In a hurry to meet the growing industry demand for safety solutions on drones, it appears corners are possibly being cut. ParaZero, a drone parachute system manufacturer based out of Israel, recently announced compliance of their Phantom 4 SafeAir parachute recovery system with the industry safety benchmark. But is it really compliant? For those new to the industry, the product was designed for the DJI Phantom 4 platform, which is one of, if not the highest, selling drones on the market and easily the most recognizable to the layperson. The ASTM F3322-18 standard is designed to test parachute recovery systems to ensure that the system is reliable and fully tested in all failure conditions of the drone platform. Achieving compliance with the standard is intended to help commercial pilots expand their business operations by obtaining an “elusive” waiver for flight over people.

There is a problem: the ParaZero SafeAir Phantom 4 system does not properly activate in the most probable failure scenario of the DJI Phantom 4, a single motor/propeller failure. The industry is quickly discovering that the system is unable to detect this type of failure on the very aircraft that it was designed for…and is a failure profile that the standard tests for. If ParaZero thoroughly tested their product, they would have known this defect exists, which means one of two things: either they did not thoroughly test the SafeAir Phantom 4 product, or they knew of this defect and modified the testing parameters of their ASTM compliance testing in order to ensure their product would pass testing (the product was tested by an Israeli testing agency).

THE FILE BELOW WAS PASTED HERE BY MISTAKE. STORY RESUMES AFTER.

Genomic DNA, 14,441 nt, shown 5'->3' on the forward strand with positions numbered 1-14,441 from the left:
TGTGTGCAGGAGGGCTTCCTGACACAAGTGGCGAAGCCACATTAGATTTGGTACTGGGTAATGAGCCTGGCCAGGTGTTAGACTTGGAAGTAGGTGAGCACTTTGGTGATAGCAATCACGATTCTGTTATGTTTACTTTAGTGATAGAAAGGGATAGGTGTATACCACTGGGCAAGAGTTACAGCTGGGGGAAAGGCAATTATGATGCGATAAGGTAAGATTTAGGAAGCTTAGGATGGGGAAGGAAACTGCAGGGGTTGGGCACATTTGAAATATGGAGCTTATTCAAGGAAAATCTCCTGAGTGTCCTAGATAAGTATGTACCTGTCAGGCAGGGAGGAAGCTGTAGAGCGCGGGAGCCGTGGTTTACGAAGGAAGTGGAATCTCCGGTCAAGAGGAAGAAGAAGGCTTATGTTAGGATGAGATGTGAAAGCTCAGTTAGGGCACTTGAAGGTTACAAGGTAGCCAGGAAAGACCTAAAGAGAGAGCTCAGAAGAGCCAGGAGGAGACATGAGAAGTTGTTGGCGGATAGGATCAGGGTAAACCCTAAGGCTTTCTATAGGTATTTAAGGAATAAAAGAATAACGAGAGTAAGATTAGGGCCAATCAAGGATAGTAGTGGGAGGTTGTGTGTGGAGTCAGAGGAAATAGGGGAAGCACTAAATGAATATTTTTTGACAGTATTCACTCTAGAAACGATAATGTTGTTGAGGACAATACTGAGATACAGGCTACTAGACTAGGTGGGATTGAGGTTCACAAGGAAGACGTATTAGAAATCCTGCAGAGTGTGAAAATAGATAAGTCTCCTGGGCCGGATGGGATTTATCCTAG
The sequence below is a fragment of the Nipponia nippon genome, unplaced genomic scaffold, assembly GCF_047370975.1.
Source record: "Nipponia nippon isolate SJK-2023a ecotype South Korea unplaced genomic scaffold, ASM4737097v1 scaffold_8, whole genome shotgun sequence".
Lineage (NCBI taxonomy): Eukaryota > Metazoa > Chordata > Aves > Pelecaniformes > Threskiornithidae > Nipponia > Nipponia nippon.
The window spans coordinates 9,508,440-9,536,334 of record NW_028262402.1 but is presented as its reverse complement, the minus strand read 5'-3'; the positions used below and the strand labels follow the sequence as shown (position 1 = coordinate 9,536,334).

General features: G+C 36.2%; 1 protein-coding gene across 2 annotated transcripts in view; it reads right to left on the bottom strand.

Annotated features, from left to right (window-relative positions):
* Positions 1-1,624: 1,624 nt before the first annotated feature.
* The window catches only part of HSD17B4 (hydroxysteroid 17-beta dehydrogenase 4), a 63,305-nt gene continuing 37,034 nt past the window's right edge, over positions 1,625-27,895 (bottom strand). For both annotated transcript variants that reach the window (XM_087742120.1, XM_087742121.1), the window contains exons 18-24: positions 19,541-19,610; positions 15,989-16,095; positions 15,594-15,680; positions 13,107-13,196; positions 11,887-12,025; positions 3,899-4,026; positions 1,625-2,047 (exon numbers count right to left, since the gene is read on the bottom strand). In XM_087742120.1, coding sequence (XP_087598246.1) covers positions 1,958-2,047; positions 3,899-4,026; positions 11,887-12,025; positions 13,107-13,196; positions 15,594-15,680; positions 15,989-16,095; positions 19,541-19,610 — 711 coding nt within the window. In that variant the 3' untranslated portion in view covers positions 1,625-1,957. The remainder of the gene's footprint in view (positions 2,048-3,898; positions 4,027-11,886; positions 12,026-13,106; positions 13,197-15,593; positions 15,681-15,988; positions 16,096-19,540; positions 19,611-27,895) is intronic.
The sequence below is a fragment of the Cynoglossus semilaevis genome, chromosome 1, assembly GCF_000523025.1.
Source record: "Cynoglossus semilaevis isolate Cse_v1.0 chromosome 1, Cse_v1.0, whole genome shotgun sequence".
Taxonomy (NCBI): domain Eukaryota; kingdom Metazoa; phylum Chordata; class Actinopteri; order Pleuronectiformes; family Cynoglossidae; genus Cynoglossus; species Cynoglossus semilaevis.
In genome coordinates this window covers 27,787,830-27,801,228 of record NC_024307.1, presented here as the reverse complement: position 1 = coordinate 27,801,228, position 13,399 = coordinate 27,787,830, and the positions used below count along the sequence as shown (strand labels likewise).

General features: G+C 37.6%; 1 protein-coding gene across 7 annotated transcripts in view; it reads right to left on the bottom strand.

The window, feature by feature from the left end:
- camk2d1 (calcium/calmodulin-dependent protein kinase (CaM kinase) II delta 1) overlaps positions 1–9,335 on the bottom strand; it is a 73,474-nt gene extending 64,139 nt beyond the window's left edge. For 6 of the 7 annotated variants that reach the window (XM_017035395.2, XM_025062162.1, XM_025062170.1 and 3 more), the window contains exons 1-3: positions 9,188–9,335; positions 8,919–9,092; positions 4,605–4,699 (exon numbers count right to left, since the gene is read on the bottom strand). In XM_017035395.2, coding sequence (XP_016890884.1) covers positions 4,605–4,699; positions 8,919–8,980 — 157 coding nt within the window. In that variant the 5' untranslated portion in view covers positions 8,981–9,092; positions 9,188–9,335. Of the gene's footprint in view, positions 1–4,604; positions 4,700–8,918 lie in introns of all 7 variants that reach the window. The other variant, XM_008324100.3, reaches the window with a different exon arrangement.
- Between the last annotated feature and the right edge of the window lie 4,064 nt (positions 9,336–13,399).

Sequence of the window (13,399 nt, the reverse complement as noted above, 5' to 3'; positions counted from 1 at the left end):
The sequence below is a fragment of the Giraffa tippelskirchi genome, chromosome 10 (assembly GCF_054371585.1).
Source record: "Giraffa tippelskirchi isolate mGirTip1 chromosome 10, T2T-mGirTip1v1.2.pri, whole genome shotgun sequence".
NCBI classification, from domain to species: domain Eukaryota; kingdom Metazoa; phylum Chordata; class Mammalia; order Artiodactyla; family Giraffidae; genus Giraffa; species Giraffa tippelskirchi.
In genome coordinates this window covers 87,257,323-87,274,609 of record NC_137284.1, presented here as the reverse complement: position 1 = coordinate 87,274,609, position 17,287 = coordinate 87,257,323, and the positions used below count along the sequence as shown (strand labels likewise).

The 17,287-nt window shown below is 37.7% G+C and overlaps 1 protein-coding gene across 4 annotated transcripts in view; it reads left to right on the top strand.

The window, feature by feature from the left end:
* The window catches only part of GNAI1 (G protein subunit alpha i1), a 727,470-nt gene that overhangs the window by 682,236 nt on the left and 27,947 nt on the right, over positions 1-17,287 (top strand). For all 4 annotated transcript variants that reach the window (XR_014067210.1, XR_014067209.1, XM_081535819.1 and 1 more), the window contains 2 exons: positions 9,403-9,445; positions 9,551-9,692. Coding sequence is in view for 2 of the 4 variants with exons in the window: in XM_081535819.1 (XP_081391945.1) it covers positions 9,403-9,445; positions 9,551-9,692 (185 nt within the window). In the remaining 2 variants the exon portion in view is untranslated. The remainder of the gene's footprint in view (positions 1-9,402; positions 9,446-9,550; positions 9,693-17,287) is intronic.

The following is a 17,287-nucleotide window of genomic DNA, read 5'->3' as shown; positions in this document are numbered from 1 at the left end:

In a time where the news cycle motto of “if it bleeds, it leads” is evermore prevalent, one can see how a bloody propeller strike with possible blunt force trauma will severely punish the entire industry, especially when there was a safety system on board that failed.

When a company puts dollars before safety, the industry as a whole suffers – and more seriously, people tend to get injured or killed. We have seen this before with large companies like Takata’s failed airbag inflator recall and most recently the Boeing 737 MAX aircraft’s faulty flight controller, which has now been implicated in two fatal plane crashes, killing all 347 people on board. These companies severely missed the mark when it came to public safety.